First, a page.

State v. Little, 57 Wn. (2d) 516, 358 P. (2d) 120 (1961). We have also held that the
trial court's discretion extends to the sufficiency of identification. See Kellerher v.
Porter, 29 Wn. (2d) 650, 189 P. (2d) 223 (1948), and the cases cited therein.

[2] What quantum of authentication do courts require before a photograph may be


admissible in evidence? It is simply this that some witness (not necessarily the
photographer) be able to give some indication as to when, where, and under what
circumstances the photograph was taken, and that the photograph accurately
portray the subject or subjects illustrated. See 9 A.L.R. (2d) 899. The photograph
need only be sufficiently accurate to be helpful to the court and the jury. See
Hassam v. J.E. Safford Lbr. Co., 82 Vt. 444, 74 Atl. 197 (1909); Blake v. Harding,
54 Utah 158, 180 Pac. 172 (1919).

[3] Witness Pentecost testified that she recognized the background shown in the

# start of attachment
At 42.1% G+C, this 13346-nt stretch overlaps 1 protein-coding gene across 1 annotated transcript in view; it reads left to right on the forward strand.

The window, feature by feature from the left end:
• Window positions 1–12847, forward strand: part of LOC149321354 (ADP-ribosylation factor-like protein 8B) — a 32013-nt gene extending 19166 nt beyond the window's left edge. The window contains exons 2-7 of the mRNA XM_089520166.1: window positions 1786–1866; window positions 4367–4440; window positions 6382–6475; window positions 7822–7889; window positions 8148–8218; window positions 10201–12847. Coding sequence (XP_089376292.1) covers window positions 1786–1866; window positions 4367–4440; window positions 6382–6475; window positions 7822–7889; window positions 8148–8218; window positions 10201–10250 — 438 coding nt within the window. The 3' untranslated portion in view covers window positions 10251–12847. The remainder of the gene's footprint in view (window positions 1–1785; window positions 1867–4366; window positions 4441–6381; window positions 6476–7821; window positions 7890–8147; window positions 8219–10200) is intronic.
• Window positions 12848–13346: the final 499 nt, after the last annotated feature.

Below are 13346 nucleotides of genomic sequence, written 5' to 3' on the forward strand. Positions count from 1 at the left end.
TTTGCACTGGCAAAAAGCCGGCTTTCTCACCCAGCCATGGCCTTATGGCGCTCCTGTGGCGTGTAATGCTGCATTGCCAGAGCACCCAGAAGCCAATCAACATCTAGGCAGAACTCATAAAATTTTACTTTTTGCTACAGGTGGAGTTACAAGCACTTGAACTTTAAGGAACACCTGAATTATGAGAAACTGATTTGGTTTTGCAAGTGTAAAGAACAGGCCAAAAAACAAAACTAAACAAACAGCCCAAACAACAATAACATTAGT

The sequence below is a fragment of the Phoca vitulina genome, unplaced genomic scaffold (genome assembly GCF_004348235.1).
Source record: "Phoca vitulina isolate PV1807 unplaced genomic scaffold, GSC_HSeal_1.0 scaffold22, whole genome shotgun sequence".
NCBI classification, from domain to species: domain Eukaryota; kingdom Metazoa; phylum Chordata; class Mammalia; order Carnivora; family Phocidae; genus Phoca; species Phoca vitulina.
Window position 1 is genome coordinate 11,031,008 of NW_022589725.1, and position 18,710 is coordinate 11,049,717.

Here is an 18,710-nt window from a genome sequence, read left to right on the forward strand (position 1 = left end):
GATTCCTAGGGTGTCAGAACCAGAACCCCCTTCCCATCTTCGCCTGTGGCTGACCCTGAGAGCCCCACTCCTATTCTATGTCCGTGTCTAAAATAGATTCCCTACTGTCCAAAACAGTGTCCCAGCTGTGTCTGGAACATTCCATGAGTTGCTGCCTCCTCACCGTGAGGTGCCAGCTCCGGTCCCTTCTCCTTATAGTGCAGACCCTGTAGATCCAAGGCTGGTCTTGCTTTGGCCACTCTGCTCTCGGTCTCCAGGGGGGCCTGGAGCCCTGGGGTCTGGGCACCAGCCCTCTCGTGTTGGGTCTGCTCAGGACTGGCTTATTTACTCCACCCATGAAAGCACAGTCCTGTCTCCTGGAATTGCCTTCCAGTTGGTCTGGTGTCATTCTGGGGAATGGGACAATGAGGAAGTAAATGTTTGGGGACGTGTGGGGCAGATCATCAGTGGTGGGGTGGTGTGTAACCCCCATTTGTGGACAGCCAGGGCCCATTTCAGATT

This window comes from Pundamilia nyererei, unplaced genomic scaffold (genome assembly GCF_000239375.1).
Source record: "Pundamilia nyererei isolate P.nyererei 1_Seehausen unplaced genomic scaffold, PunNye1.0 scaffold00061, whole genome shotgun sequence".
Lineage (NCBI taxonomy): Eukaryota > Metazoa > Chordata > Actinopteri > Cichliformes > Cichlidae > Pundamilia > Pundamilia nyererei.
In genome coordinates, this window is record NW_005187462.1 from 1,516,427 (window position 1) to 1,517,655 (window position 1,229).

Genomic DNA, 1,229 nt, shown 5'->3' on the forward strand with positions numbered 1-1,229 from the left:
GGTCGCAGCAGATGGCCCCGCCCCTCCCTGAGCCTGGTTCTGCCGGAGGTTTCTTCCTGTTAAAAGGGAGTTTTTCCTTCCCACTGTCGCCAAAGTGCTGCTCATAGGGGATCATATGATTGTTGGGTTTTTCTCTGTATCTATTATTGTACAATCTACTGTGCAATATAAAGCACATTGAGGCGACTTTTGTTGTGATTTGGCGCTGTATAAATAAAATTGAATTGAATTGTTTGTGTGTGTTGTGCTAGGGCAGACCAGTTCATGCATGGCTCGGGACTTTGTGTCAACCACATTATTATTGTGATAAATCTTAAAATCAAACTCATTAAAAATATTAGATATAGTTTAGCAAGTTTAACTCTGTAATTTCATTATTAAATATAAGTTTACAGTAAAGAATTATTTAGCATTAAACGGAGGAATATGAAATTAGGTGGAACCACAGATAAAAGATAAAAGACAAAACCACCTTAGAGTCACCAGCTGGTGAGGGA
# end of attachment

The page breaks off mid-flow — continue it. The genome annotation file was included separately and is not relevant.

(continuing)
picture as that of the food store, and, as mentioned previously, she also testified
as to the store's standard procedure of "regiscoping" each individual who cashed
a check at the store. Phillip Dale testified at length concerning the Regiscope
process. The testimony of these two witnesses taken together amounted to a
sufficient authentication to warrant the admission of the photograph (both the print
and the negative) into evidence.

The authentication supplied by the testimony summarized above, of course, did


not preclude appellant from *76 attempting to prove that the individual portrayed